Phytochemical composition of Capsicum frutescens and its effect on growth, carcass, organoleptic and feed cost parameters of indigenous and broiler chickens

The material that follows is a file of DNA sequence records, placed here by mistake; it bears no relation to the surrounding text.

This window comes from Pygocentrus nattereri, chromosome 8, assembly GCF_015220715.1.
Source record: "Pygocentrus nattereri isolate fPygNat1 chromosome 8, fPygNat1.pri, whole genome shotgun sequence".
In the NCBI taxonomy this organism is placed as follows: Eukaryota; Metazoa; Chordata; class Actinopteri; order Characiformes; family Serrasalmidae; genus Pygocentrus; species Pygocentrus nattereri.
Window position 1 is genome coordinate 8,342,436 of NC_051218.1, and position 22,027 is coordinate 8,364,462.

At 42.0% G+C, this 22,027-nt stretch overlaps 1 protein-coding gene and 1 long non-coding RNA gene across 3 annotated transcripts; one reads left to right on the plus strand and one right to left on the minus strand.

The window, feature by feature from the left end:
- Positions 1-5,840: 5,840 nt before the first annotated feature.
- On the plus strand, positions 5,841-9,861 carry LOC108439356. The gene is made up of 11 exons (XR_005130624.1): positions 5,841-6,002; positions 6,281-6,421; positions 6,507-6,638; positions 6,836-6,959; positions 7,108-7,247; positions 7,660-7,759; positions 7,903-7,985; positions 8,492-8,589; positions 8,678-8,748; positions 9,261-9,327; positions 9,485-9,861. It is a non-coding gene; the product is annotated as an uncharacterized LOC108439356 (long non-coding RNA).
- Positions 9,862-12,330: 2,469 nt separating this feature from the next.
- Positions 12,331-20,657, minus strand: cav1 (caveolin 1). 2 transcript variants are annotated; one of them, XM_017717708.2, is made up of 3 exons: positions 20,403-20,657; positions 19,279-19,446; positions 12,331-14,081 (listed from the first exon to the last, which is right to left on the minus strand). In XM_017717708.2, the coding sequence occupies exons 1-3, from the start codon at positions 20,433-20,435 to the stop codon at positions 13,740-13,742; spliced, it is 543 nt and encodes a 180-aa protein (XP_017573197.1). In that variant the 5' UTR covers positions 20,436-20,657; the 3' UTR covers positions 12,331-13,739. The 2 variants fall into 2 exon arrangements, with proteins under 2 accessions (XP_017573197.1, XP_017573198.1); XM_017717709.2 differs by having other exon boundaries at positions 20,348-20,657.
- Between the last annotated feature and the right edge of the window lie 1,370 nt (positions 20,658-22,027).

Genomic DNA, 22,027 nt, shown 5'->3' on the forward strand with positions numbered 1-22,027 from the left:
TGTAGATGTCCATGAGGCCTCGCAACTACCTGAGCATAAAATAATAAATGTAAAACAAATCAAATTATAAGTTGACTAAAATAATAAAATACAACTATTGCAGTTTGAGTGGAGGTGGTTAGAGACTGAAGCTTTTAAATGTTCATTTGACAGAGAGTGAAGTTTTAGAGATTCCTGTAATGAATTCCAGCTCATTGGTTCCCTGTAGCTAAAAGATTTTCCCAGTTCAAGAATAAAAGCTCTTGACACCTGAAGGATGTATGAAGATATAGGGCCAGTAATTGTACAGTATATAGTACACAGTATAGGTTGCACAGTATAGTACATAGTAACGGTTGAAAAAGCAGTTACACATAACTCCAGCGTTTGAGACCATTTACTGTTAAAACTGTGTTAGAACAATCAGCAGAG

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Chicken meat is a major source of animal protein and its production has increased globally by 25% in the last decade mostly in Asia and Africa. However, due to the ever-increasing problem of antibiotic resistance, routine non-therapeutic antimicrobial use in chicken production systems is no longer considered a reasonable and viable practice. Natural products are among the preferred replacers of antibiotics for non-therapeutic uses such as promoting growth. In addition, the chicken meat produced from systems utilizing natural products is considered safer and protective of consumer health. Herbs and spices are important sources of natural products that can be used to improve growth and carcass traits of chickens in Uganda. Capsicum frutescens is among the common spices easily accessible but its use as an enhancer of growth and carcass traits in intensive chicken production systems has not yet been investigated in Uganda. This study aimed at establishing phytochemical composition and identification of dietary inclusion levels of Capsicum frutescens powder with positive effects on growth, carcass and organoleptic parameters of indigenous chickens and on growth and carcass traits of broilers. The phytochemical composition and antioxidant activity of C. frutescens powder were determined using conventional methods. A completely randomized design was used for each of three experiments for broilers and for each of the two experiments for indigenous chickens. The three experiments on broilers were differentiated by the durations of feeding diets enriched with C. frutescens. The three durations were: 13 days, 19 days and 24 days. Each duration represented the number of days prior to 59 days of age which was the age of slaughter. In each broiler experiment, three treatments defined by three dietary inclusion levels (1.1%, 2.2%, 4.4%) of C. frutescens powder were each randomly assigned to a group of forty-five broilers housed in three pens with each pen consisting of fifteen broilers. In addition, each experiment had a control group with forty-five broilers housed in three pens with each pen consisting of fifteen broilers. The control group received only the basal finisher diet. For the indigenous chickens, one of the experiments utilised cotton seed cake as the lipid source whereas sunflower seed cake was the source of lipids in the other. In the experiment where cotton seed cake was utilised, three treatments defined by inclusion levels (1.1%, 2.2%, 4.4%) of C. frutescens powder in diets, were each randomly assigned to a group of forty-five chickens housed in three pens with each pen consisting of fifteen chickens. The control group of this experiment had forty-five chickens housed in three pens with each pen consisting of fifteen chickens. The control group received only the basal diet. The other experiment of the indigenous chickens, where sunflower seed cake was utilised as lipid source, had two replicates instead of three and the treatments as well as number of chickens per replicate were similar to that earlier described for indigenous chickens. In both experiments of indigenous chickens, the chickens were aged 199 days at the start of the experiment and the duration of the experiment was 37 days. Results indicated that C. frutescens powder has several phytochemicals including alkaloids, coumarins, saponins, anthracenosides and reducing compounds. In addition, the total phenolic content, alkaloids and saponins were 587.75 mg GAE/100g, 6.8% and 23.5%, respectively. Further, the antioxidant activity scores based on DPPH radical scavenging activity at concentrations 100, 200, 400, and 500 ug/mL were 17.08, 20.75, 29.82, and 33.31%, respectively. Among broilers, diets formulated with 2.2% inclusion level and provided for 19 days had positive effects represented by significant increase in final body weight (1257.50±26.40g, P=0.007), carcass weight (786.18±22.39g, P=0.006) and gizzard weight (33.37±1.23g, P=0.02) by 14%, 15% and 12%, respectively relative to the control. Similarly, among indigenous chickens, diets with sunflower seed cake formulated with 2.2% inclusion level had positive effects demonstrated by significant increase in heart weight (4.00±0.33g, P=0.001), liver weight (15.30±0.80, P=0.04), proventriculus weight (4.25±0.14g, P=0.004) and intestine weight (82.50±3.58g, P=0.002) by 38%, 15%, 25%, and 21% respectively. Further, the 1.1% inclusion level increased intestine weight (68.00±2.17g, P=0.0002) by 26% whereas 4.4% inclusion level increased heart weight (3.60±0.21g, P=0.04) by 24% among indigenous chickens fed diets with sunflower seed cake. In contrast, the 4.4% inclusion level significantly decreased the body weight (912.50±32.05g, P=0.01), carcass weight (592.30±23.43g, P=0.04) and intestine weight (65.83±1.94g, P=0.001) by 12%, 10%, and 17% respectively among indigenous chickens on diets with cotton seed cake. Further, the 1.1% inclusion level decreased the liver weight (13.27±0.66g, P=0.02) by 14% whereas the 2.2% inclusion level decreased the heart weight (2.97±0.18g, P=0.001) by 19% among indigenous chickens on diets with cotton seed cake. Furthermore, results showed that none of the inclusion levels of C. frutescens had an effect on texture, taste, juiciness and overall acceptability of meat from indigenous chickens. The results of this study highlight that C. frutescens has several beneficial phytochemical compounds and high antioxidant activity for improving broiler growth and carcass yield. Further, an inclusion level of 2.2% in finisher diets for 19 days is acceptable since it has capacity to improve final body weight and carcass weight of broilers by 14% and 15% respectively relative to the control. Similarly, an inclusion level of 2.2% in diets with sunflower seed cake is recommended for indigenous chicken effective 199 days of age due to potential to improve carcass yield.